Searching for letter sounds and beginning sounds worksheets? You won't find those here. Transform your learning from home from pulling teeth to learning through play. My goal in creating Forward with Fun is all about using play to create hands on learning experiences. Kids are more likely to engage and remember new skills when they are actively participating in experience, especially if it's a game!
Learning letter sounds is essential to learning to read, and the most natural place to start is with beginning sounds. Worksheets are fine for busy work, but to make new knowledge really stick, you need to make it fun.
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How to Play: Letter Sounds STOMP
What you'll need:
10 small items that begin with different letter sounds
Prepare to play "Letter Sounds Stomp" in 5 minutes or less:
Write the first letter of each item on the index cards. Make sure you pick items that have first letters that match the most common sound of that letter. Things like “phone” or “ice cream” will confuse them!
Make sizable balls with the Play doh, one for each index card and place them beside the index card.
Put all the small items in the bag.
Invite your child to play:
I'm sure the set-up laid out before your child is sure to inspire and delight them. To invite them to play share your Bag of Letter Sounds. As you pull items out, one at a time, invite your child to search for the sound they hear at the beginning of the word, then find the matching letter on the ground. Once they find the letter that makes the correct letter sound they can jump, hop, or STOMP the Play-doh ball next to it!
Here is an example from our letter sounds play.
Me: What's this? A hammer. What sound do you hear at the beginning of the word hammer?
Big Sis: /h/ /h/ Hammer.
Me: What letter makes the /h/ sound?
Big Sis: The H!
Me: Alright, let's stomp the H!
If your child doesn't know a letter sound, remind them. No big deal. We love to sing this song we heard from a Leap Frog toy, "The B says /b/. The B says /b/. Every letter makes a sound. The B says /b/." If they don't know any letters, start with 2-3 objects. You can always simplify a game so they can still get important practice in with beginning sounds without knowing many letters!
For more fabulous hands on letter learning you'll definitely love The Hidden Object Game
and for a clever letter writing activity, check out Toy Rescue by familyedventures.com
When should my child know all their letter sounds?
I don't rush in to teach letters and sounds to kids before they're 4 years old, and even then, I go SLOWLY. Some show interest much earlier, and I've even heard of 2 year olds naming all their letters and sounds, but that's NOT the goal.
My goal as a teacher is to create a learning environment where kids LOVE learning from a young age. I seek to provide learning though play and hands on learning activities that make kids active agents in their education. Like I said, you wouldn't get an beginning sound worksheets here!
At 4 years old I would introduce letters, first ones in your child's name. Pick out 5 new letters to learn at one time, because visual overwhelm staring at 26 new abstract symbols on a page is NOT going to help your child learn.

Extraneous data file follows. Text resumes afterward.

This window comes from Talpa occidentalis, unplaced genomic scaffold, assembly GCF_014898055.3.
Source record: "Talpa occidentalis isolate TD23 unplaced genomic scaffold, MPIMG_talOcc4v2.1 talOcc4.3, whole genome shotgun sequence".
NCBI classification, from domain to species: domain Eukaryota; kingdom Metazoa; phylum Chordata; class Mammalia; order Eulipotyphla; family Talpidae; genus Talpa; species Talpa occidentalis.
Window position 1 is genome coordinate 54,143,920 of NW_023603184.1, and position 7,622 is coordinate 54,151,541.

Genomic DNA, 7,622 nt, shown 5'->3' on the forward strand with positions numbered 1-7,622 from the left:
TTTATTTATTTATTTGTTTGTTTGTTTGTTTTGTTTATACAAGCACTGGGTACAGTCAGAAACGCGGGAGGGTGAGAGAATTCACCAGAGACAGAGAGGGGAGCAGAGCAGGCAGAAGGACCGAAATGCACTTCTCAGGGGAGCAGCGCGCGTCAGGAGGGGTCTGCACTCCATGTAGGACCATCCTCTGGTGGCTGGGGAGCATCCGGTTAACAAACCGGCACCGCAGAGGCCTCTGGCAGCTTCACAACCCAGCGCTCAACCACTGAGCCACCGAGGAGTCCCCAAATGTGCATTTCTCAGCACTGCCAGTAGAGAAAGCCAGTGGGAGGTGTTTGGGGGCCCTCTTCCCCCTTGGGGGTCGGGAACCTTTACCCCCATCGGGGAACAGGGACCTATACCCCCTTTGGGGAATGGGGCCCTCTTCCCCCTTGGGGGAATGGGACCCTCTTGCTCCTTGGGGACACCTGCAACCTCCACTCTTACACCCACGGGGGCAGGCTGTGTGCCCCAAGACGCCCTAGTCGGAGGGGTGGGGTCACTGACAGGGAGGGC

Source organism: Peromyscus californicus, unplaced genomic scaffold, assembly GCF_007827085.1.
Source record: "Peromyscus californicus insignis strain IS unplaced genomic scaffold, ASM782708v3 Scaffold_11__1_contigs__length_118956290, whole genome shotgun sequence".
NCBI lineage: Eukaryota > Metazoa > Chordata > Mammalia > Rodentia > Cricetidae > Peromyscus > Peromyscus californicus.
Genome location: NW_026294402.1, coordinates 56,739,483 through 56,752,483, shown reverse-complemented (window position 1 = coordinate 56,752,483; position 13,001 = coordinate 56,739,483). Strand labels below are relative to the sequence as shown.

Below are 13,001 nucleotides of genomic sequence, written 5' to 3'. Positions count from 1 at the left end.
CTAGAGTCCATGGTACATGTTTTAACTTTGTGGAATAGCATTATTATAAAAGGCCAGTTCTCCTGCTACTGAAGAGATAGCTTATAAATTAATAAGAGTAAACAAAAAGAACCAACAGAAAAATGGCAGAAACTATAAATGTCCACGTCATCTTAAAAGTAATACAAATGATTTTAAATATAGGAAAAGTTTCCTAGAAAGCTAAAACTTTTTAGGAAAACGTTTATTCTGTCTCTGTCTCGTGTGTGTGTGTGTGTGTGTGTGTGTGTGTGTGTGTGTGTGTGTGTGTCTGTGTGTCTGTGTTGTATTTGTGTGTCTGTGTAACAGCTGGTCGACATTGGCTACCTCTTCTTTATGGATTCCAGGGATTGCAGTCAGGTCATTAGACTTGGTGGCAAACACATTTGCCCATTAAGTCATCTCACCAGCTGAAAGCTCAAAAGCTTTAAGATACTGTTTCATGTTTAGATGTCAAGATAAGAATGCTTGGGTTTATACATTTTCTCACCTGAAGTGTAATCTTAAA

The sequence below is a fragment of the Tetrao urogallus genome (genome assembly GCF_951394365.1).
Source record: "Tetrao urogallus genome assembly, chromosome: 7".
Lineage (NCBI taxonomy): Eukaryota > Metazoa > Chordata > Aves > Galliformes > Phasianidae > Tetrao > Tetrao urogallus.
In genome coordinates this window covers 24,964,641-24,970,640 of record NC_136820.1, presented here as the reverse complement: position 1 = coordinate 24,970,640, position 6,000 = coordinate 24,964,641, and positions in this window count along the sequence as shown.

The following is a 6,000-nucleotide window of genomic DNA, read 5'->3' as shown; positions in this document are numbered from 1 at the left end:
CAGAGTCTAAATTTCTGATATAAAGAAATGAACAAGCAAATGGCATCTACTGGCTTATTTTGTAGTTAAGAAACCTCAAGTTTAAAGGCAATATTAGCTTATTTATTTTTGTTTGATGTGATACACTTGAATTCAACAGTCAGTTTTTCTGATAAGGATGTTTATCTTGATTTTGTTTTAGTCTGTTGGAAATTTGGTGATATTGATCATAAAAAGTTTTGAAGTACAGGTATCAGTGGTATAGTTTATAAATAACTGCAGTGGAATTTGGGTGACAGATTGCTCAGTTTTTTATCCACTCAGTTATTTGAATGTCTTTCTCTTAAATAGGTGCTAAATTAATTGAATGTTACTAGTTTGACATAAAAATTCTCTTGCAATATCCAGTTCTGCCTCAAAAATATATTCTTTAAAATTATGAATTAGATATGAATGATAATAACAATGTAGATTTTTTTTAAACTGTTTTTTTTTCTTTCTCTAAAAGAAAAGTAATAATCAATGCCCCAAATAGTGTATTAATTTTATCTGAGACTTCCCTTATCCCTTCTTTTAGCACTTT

In the Montessori philosophy, letter sounds are taught before letter names! I teach the letter names first, but I have always admired the Montessori way as it makes sense for learning to read, especially when some letters have names that don't correspond to their sound: C, H, W, Y.
As you work on your target letters, you can also teach the corresponding letter sounds. I find this is easier than waiting till your child knows ALL the letter names. At the end of Pre-K, kids should be able to write their names and name some letters and sounds.
If they're going into Transitional Kindergarten, that is more than enough. From my personal experience, going into Kindergarten, kids should know at least 10 letters and sounds to be on par with curriculum.
Mastery of all the letters and letters sounds should happen by the end of kindergarten! Did you think it was earlier? Later? Though we see many posts about people who have 3 year olds reading, that doesn't necessarily mean those kids will end up more advanced or better off?
It's also hard not to compare our own kids to those shiny moments on social media. But let this guide you, if you're making learning FUN and it's a time where you're really present to connect with your child, you're on the way to helping creating a LIFELONG learner.
The kids who do better in school are not the ones who could read by 3; they're the ones who LOVE learning.
Hands-on Learning: Ensure kids LOVE learning
“Tell me and I forget, teach me and I may remember, involve me and I learn."
Xunzi, Chinese Philosopher
In The Fun Club all our activities are Hands-on learning experiences and games. Every Sunday, Fun Club Members get their weekly activities packet via email. Inside are 5 incredibly fun, learning activities crafted just for 4-5 year olds by a TK and Kindergarten teacher.
The activities are:
Under 5 minutes prep
Bursting with learning
Easy to differentiate for different levels
Based in foundational skills: literacy, math, social emotional skills
Can be done in 20 minutes or less, perfect for their attention spans!
Each month has a mini supply list of things you'll probably already have: blue tape, Post-its, things like that and our members have a support community where they have access to a teacher, all the time! Don't hesitate to ask things like, "Is this normal?" "My 5 year old writes their letters backwards, should I correct that?" "What do I do when they can't sit still?" Yup, I'm here for all of it.
If you're someone who wants to connect with your child by doing awesome activities that will make them think you always have something new and fun up your sleeve, The Fun Club is the place for you.
Have questions? Email firstname.lastname@example.org.